Working with color in source code has never been as easy or intuitive as it should be. Looking at hex values or a color name like Bisque and then trying to imagine what that color looks like is a challenge. Finding the correct color to use in a new style in a CSS file is also challenging.
Furthermore, going from color to code is rarely a picnic.
Fortunately, CodeRush 10.1 brings developers much closer to the real colors with new Color features. In this post I’ll discuss CodeRush features for working with color, both new and old.
Generating Color Declarations from HTML
This Intelligent Paste feature has been around for years. Simply copy an HTML color declaration (e.g., “#4B70BC”) and paste that inside a C# or VB file inside a method, property accessor, or inside a type (but not in a member) on an empty line, and you’ll get something like this (C# example shown):
This intelligent paste will create a local variable or a field, depending upon where you paste. As with all Intelligent Paste operations, you can press Undo to get the literal contents of the clipboard if you don’t like the CodeRush version. All Intelligent Paste operations are defined on the Intelligent Paste options page. Follow these steps to get there if you want to see them all:
- From the DevExpress menu, select "Options...".
- In the tree view on the left, navigate to this folder: Editor\Clipboard
- Select the "Intelligent Paste" options page.
Note: This page level is Advanced, and will only be visible if the Level combo on the lower-left of the Options dialog is set to Advanced or Expert.
Working with Color Declarations from Templates
When working with color from templates, the mnemonic to remember is “CL”.
Normally (without CodeRush), if I want to bring up a list of named colors using Intellisense, I have to type in “Color.”. With CodeRush installed, I can now simply type “CL” (lower case is fine) followed by the space bar to expand the template, and this is important: the caret must be at a location where a Color expression is valid (so not on an empty line but instead as a parameter to a method or an assignment to a variable or a property. Also, the active project must have a reference to System.Drawing or System.Windows.Media (CodeRush will add the appropriate namespace reference to the source file if needed).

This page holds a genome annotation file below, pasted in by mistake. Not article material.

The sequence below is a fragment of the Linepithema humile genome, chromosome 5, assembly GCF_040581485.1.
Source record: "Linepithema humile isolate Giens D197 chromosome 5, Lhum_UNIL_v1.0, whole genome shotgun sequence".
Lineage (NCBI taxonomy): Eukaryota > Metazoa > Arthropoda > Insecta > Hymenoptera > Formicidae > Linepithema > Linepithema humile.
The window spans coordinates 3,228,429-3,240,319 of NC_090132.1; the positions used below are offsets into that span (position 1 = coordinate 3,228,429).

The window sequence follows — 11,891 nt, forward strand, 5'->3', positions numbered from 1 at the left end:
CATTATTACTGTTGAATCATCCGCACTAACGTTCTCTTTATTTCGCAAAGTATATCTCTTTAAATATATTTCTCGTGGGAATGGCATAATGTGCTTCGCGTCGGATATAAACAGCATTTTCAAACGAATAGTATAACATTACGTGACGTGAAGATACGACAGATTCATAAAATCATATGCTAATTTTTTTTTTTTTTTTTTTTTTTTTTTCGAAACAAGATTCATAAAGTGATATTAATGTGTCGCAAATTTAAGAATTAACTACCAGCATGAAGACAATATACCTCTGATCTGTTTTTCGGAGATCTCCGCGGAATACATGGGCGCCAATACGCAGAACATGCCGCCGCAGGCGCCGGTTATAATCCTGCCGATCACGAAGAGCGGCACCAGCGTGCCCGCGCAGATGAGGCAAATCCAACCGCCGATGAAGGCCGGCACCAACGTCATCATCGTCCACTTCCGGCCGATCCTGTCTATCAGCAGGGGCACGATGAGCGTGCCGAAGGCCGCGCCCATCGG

If you need a color from the SystemColors class, expand the “SYC” template (again, lowercase is fine, but for clarity I like to specify templates using uppercase letters).
Back to that CL mnemonic. You can combine this shortcut with other CodeRush code templates that work with types. For example, MCL will generate a method that returns a Color, VCL will create a variable declaration (local, parameter, or field) of type Color, and ACL will generate an auto-implemented property of type Color. There are also PCL (for properties of type Color with backing store) and NCL for newly-initialized variables of type Color. And there is “CL.E” for Color.Empty.
Try these in a project that references System.Drawing or System.Windows.Media.
Color Swatches in the Code
Remember that color declaration we generated at the top of this post when I pasted a color reference into the code? You probably noticed that bluish rectangle under the word Color. Here’s that screen shot again:
And here’s a variation with different values:
Those rectangles appearing below the Color type reference are color swatches. These are very cool. Now you no longer have to reverse engineer RGB color values in your head to figure out exactly what color you’re looking at in the code.
The CodeRush Color Dialog
So what happens when you want to edit a color in the code? Good news: just click the color swatch with the mouse and up pops the CodeRush Color dialog, which looks like this:
The CodeRush Color dialog consists of several pages, which we’ll examine in a moment. At the bottom of the CodeRush Color dialog is a sample color swatch which reveals the selected color, and to the right of the sample is a Favorites button.
We’ll talk more about the cool things you can do with favorite colors in a moment. But first, let’s take a look at the pages.
The Color Picker
The “Picker” page, the one you see in the screen shot above, is perhaps the most weighty. If you need to pick a color based on hue, saturation, brightness, red, green, or blue, you can do it here. You can also set opacity, enter an HTML color (including shorthand for web-safe colors such as “369”), and change a selected color to it’s nearest web-safe neighbor. And you can select a color from an existing image or window appearing on your desktop by clicking the eye-dropper tool.
When working with color, you can use one of two mechanisms: red, green, & blue or hue, saturation & brightness (RGB and HSB). You may prefer to work with HSB on the Picker page since these attributes make it easy to change the brightness or the saturation without modifying the hue, which can produce nice color variations like this:
Keeping most of the UI colors in the same hue is useful for reducing visual noise in a user interface.